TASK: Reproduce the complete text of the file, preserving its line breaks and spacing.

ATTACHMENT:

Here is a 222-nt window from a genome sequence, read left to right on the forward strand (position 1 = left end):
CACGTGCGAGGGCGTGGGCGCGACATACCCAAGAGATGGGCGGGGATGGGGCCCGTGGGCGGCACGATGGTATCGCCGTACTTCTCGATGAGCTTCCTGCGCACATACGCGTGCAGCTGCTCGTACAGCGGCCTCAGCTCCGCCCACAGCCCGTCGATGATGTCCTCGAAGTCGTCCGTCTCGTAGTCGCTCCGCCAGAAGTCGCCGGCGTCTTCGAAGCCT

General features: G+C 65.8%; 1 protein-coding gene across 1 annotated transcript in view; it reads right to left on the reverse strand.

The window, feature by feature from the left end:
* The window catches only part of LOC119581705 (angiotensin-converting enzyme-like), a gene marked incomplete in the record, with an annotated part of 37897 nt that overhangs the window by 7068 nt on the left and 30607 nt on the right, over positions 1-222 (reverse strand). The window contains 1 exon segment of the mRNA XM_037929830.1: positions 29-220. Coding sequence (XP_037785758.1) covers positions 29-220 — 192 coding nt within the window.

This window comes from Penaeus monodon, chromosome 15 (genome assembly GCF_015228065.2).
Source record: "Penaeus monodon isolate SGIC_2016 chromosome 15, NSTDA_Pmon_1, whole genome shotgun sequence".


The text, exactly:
Here is a 222-nt window from a genome sequence, read left to right on the forward strand (position 1 = left end):
CACGTGCGAGGGCGTGGGCGCGACATACCCAAGAGATGGGCGGGGATGGGGCCCGTGGGCGGCACGATGGTATCGCCGTACTTCTCGATGAGCTTCCTGCGCACATACGCGTGCAGCTGCTCGTACAGCGGCCTCAGCTCCGCCCACAGCCCGTCGATGATGTCCTCGAAGTCGTCCGTCTCGTAGTCGCTCCGCCAGAAGTCGCCGGCGTCTTCGAAGCCT

General features: G+C 65.8%; 1 protein-coding gene across 1 annotated transcript in view; it reads right to left on the reverse strand.

The window, feature by feature from the left end:
* The window catches only part of LOC119581705 (angiotensin-converting enzyme-like), a gene marked incomplete in the record, with an annotated part of 37897 nt that overhangs the window by 7068 nt on the left and 30607 nt on the right, over positions 1-222 (reverse strand). The window contains 1 exon segment of the mRNA XM_037929830.1: positions 29-220. Coding sequence (XP_037785758.1) covers positions 29-220 — 192 coding nt within the window.

This window comes from Penaeus monodon, chromosome 15 (genome assembly GCF_015228065.2).
Source record: "Penaeus monodon isolate SGIC_2016 chromosome 15, NSTDA_Pmon_1, whole genome shotgun sequence".